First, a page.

Sprinkle with a little flour and bake on a floured baking sheet for approximately 50 minutes. Makes one 9 inch round loaf.
Tip: To check if the loaf was baked my mother would lift the hot bread off the baking sheet and knock on the bottom of the loaf with her knuckles. A hollow sound indicated it was baked. A dull sound meant it required further baking.
Lobster Salad with Mango: Serves 6
6 cooked, shelled lobster tails
12 cooked, shelled lobster claws
6 cherry tomatoes
6 finely shredded romaine lettuce leaves, (mesclun greens are a good substitute)
Two ripe mangos
2 tablespoons sherry vinegar
4 tablespoons extra virgin olive oil
Salt and black pepper mill to taste
Optional: chopped black truffles
Place the shredded romaine in the center of a large plate.
Slice the lobster tails and arrange attractively on the romaine.
Decorate the lobster tails with the mango sauce.
Finally add the lobster claws with the point facing upwards and add the cherry tomatoes and a sprig of chives.
Remove the stone and skin from the mango and cut the flesh into pieces.
Puree in a blender and drizzle in the oil with the motor running.
Add sherry vinegar to taste.
Season with salt and pepper mill.
Tip: Stir in a little sour cream or plain yoghurt to the sauce for added creaminess and an extra sharp flavor
Noisettes D’agneau Aux Gambas – Lamb Cutlets with Jumbo Shrimp: Serves 4
12 lamb cutlets approx 3 oz each – well trimmed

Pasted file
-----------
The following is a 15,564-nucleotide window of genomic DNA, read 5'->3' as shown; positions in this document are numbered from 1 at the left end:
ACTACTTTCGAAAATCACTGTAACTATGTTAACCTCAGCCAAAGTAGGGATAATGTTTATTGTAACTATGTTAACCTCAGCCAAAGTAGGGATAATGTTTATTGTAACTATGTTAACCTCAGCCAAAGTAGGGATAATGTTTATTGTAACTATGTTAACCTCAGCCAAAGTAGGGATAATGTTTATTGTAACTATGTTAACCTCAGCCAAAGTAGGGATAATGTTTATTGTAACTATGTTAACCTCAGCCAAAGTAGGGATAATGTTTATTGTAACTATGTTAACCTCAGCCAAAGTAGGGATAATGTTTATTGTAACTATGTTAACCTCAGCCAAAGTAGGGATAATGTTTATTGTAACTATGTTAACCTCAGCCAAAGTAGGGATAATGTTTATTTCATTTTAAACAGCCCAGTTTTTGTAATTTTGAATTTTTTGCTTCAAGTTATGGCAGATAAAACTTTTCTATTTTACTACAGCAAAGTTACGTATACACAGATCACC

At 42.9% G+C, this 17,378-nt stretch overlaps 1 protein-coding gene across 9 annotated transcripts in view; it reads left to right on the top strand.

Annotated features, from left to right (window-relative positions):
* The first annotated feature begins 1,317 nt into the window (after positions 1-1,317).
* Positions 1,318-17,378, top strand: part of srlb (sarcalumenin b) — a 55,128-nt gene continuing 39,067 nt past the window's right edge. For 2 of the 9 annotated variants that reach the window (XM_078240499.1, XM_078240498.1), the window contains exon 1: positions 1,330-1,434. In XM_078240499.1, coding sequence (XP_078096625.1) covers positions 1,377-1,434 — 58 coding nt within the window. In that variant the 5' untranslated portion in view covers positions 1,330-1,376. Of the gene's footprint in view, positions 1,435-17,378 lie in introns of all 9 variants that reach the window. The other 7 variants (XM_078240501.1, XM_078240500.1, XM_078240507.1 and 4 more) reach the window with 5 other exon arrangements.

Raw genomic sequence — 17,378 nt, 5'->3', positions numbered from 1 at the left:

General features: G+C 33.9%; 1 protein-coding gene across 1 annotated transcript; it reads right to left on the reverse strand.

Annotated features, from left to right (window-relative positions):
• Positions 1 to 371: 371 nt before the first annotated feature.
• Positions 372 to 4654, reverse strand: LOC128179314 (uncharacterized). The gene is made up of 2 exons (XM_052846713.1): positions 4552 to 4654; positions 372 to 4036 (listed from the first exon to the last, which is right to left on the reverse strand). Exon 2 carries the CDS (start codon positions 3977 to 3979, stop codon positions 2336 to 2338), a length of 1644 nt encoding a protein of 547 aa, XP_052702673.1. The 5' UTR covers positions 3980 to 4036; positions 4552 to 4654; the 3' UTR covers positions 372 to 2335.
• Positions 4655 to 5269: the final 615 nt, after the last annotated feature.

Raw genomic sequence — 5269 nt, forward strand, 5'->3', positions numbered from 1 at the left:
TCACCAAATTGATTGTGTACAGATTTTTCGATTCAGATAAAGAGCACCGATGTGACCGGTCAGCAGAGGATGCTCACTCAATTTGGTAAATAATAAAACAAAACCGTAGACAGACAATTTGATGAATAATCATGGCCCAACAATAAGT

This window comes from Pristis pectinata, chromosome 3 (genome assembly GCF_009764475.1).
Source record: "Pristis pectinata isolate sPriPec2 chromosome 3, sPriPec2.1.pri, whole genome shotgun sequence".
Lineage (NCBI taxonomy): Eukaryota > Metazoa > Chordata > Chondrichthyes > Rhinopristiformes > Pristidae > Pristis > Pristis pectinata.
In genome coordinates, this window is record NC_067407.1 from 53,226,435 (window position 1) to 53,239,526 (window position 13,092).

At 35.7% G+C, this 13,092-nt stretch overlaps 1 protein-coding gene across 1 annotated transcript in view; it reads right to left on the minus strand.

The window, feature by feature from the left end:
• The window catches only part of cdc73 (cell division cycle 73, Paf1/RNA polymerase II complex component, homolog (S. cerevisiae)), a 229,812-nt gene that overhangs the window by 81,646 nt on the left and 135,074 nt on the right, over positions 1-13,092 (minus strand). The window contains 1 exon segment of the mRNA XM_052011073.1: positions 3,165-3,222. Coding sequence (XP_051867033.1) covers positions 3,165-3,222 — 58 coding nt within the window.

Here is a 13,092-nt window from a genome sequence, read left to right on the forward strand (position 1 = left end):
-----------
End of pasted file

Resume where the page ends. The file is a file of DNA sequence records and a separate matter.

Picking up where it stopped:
12 pieces of large deveined shrimp with the shell on
24 pieces of Parisienne potatoes- small potato balls
16 oz. julienne* of carrots and green beans
2 oz. butter
1 tablespoon olive oil
1 cup demi glace – brown stock
Salt and pepper to taste
Sprigs of thyme for garnish
Boil or steam the potatoes until partially cooked.
Pan fry them in olive oil until golden brown, season – keep warm.
Sauté the julienne in butter until cooked but still crunchy, season to taste – keep warm.
Season and sauté (or grill) the shrimp until firm – keep warm.
Season and pan fry the lamb to medium or medium well – keep warm.
Arrange the julienne in the center of each plate.
Place each lamb cutlet with one shrimp around the julienne with the bones upright.
Decorate with the potatoes around the outside.
Drizzle with demi glace.
* Julienne – very fine two inch strips of vegetables.
Potatoes can be made using a melon baller and can be replaced with sautéed potatoes slices or
Tip: Use the touch method described in Chapter 14 of Cheffin’ to check the degree of cooking for the lamb.